COPD includes emphysema and chronic bronchitis. Common symptoms of COPD include coughing spells, wheezing, chest pain and shortness of breath. Long-acting muscarinic receptor antagonists (LAMAs) block the bronchoconstriction effect of acetylcholine. This prevents acetylcholine from causing the muscles surrounding the lungs’ airways to constrict, reducing the symptoms of COPD. For patients who have 0-1 moderate exacerbation (not leading to hospital admission) a long-acting bronchodilator (long-acting beta-agonist [LABA] or LAMA is recommended as per the modified medical research council dyspnoea questionnaire (mMRC) with a result of two or more, and COPD assessment test (CAT) result of 10 or more.
For patients who have two or more moderate exacerbations or one or more leading to hospitalisation, initial therapy should consist of a single long-acting bronchodilator. GOLD recommends starting therapy with a LAMA in this group.
For patients who have two or more moderate exacerbations or one or more leading to hospitalisation, with mMRC of two or more, and CAT of 10 or more, therapy can be started with a LAMA as it has effects on both breathlessness and exacerbations. For patients with more severe symptoms (order of magnitude of CAT 20 or greater), especially driven by greater dyspnoea and/or exercise limitation, LABA/LAMA may be chosen as initial treatment.
In some patients, initial therapy with LABA/inhaled corticosteroid (ICS) may be the first choice. This treatment has the greatest likelihood of reducing exacerbations in patients with blood eosinophil counts of 300 cells per microlitre or greater. LABA/ICS may also be first choice in COPD patients with a history of asthma.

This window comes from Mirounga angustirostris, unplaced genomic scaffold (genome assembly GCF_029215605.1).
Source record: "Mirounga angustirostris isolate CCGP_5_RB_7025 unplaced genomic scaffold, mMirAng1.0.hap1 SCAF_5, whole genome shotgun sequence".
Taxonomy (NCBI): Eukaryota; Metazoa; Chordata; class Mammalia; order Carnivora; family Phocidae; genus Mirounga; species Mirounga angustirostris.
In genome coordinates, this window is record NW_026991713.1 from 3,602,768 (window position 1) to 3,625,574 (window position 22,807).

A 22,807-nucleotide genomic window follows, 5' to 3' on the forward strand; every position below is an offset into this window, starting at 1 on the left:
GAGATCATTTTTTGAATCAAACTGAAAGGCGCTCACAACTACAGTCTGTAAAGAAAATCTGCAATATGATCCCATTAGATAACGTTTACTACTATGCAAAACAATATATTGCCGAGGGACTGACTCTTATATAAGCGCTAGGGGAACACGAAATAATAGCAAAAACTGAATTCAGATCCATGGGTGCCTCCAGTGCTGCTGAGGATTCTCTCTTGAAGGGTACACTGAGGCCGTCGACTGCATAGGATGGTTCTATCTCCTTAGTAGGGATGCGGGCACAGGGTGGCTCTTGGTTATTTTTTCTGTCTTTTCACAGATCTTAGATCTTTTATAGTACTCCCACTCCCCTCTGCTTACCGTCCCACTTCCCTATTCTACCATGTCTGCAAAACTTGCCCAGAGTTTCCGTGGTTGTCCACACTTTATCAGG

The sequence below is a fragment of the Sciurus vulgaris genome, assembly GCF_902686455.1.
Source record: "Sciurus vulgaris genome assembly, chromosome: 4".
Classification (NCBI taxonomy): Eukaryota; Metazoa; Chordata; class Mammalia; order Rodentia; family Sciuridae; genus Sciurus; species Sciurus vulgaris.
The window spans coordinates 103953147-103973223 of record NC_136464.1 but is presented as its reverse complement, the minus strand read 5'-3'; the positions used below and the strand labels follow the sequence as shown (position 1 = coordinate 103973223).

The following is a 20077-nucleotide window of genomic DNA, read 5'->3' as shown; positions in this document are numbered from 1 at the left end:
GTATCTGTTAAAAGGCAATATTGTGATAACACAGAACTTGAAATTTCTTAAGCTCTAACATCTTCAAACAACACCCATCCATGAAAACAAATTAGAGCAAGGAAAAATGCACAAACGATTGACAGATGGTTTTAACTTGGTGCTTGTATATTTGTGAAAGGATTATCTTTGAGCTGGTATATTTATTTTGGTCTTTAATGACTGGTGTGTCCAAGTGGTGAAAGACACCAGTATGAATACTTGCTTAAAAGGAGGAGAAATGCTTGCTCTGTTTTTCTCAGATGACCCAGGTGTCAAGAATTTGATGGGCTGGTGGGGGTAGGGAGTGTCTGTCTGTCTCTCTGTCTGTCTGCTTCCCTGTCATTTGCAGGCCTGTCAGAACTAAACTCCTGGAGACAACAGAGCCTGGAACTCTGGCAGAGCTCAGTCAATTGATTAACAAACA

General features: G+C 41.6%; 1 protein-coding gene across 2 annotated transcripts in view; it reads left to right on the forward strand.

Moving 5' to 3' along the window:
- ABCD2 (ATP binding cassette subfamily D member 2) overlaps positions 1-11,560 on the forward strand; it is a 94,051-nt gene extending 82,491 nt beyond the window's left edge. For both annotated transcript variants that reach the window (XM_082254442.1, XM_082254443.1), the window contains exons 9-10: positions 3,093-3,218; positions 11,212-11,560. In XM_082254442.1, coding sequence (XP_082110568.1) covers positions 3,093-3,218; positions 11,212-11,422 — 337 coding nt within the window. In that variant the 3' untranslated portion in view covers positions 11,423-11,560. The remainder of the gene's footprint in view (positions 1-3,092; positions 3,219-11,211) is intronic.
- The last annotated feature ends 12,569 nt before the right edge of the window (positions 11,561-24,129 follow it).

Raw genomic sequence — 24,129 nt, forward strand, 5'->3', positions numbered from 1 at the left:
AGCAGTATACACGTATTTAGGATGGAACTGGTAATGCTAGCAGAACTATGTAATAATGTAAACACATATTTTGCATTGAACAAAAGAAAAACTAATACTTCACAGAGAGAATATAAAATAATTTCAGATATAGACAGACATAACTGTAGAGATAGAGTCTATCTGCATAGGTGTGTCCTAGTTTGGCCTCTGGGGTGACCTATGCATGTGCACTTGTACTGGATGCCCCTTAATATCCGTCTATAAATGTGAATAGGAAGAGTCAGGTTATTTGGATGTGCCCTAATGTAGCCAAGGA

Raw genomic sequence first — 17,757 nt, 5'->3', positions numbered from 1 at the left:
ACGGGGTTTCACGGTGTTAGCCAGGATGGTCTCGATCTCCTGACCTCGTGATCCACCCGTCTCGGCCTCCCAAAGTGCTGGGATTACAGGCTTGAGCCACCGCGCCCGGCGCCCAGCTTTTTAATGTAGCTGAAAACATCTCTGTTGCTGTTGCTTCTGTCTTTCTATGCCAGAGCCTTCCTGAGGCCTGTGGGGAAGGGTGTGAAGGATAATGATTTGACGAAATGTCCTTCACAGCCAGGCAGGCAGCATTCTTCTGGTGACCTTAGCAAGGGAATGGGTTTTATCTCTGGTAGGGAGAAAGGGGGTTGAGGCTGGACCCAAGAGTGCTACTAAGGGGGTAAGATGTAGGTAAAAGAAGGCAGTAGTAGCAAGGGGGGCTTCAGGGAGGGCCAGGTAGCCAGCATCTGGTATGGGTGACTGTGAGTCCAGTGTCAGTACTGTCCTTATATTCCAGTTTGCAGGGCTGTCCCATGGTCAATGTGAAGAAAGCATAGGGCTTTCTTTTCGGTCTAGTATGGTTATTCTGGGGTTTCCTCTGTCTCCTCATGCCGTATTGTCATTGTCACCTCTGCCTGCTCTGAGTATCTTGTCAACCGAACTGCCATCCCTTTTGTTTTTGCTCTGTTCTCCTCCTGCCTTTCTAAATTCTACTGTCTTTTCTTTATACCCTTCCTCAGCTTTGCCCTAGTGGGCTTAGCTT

For patients with persistent breathlessness or exercise limitation on LABA/ICS treatment, LAMA can be added to escalate to triple therapy.
For patients with persistent exacerbations on long-acting bronchodilator monotherapy, escalation to either LABA/LAMA or LABA/ICS is recommended. LABA/ICS may be preferred for patients with a history or findings suggestive of asthma. For patients with one exacerbation per year, a peripheral blood level of 300 eosinophils per microlitre or greater identifies patients more likely to respond to LABA/ICS treatment.
For patients with two or more moderate exacerbations per year or at least one severe exacerbation requiring hospitalisation in the prior year, LABA/ICS treatment can be considered at blood eosinophil counts of 100 cells per microlitre or greater, as ICS effects are more pronounced in patients with greater exacerbation frequency and/or severity.
In patients who develop further exacerbations on LABA/LAMA therapy, blood eosinophil counts of less than 100 cells per microlitre can be used to predict a low likelihood of a beneficial ICS response. GOLD suggests escalation to LABA/LAMA/ICS. In patients who develop further exacerbations on LABA/ICS therapy, GOLD recommends escalation to triple therapy by adding a LAMA. Alternatively, treatment can be switched to LABA/LAMA if there has been a lack of response to ICS treatment, or if ICS side effects warrant discontinuation.
References available on request.